If an American ever tries to start an argument by saying that the United States is better than Canada, simply point them towards the latest in worldwide rankings of countries:
According to the EIU’s Democracy Index of 2017, Canada is more of a fully-functioning democratic country than the United States.
Quite literally, so says the report, Canada is a “full” democracy whereas the U.S. functions was a “flawed” democracy.
Canada ranked in at #6 in the global index of 116 countries, receiving a score of 9.15 out of ten.
Countries were assessed based on scores in five categories: as electoral processes, civil liberties, the functioning of government, political participation and political culture.
Norway took the top spot (9.87 score) followed by Iceland (9.58), Sweden (9.39), New Zealand (9.26), Denmark (9.22), Ireland (9.15), and finally, Canada. You can check out a full top-ten list here.
The flawed democracy that is the United States came in at #21 on the global democracy index. North Korea took the bottom spot.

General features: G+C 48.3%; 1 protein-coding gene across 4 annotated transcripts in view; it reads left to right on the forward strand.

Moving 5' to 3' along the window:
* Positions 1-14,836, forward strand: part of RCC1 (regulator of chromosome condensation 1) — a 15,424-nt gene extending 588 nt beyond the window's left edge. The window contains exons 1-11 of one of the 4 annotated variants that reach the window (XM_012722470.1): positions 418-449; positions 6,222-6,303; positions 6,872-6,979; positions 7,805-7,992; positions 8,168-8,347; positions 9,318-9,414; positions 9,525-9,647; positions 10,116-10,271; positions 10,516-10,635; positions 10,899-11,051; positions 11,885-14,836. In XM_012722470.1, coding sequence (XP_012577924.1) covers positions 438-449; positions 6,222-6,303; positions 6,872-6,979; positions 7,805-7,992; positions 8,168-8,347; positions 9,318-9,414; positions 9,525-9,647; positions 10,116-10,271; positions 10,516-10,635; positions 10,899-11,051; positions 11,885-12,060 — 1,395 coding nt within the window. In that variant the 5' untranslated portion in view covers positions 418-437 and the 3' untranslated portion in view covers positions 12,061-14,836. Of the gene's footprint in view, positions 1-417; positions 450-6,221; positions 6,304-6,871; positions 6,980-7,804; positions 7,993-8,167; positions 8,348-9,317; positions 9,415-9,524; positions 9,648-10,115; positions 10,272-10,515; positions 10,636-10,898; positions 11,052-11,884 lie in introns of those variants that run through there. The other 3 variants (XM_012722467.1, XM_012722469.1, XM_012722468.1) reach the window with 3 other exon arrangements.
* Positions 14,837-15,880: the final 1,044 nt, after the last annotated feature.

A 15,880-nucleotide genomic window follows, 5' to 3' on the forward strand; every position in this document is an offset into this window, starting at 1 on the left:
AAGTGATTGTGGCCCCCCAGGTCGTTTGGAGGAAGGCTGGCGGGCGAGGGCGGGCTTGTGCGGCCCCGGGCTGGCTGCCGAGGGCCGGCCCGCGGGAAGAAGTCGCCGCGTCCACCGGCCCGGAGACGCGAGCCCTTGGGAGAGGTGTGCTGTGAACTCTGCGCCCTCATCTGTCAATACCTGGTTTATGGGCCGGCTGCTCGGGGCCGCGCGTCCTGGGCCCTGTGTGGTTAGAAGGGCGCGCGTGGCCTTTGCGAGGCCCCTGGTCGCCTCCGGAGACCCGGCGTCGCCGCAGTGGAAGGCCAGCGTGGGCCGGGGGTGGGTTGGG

Only 4.5% of the global population live in a country described as a “full” democracy like Canada. 44.3% live in “flawed” democracy countries, like the U.S., Japan, and India.
Troubling is the fact that, globally, democracy-scores have been dropping. Most countries didn’t improve their scores and the average global score for democracy went from 5.52 in 2016 to 5.48 in 2017.
Canada’s score remained the same from 2016 to 2017.
Political participation, however, was listed as an area of improvement for Canada. But in the civil liberties category, Canada got a glowing perfect 10.
“All Canadians enjoy equality under the law” says the report, cites Global News.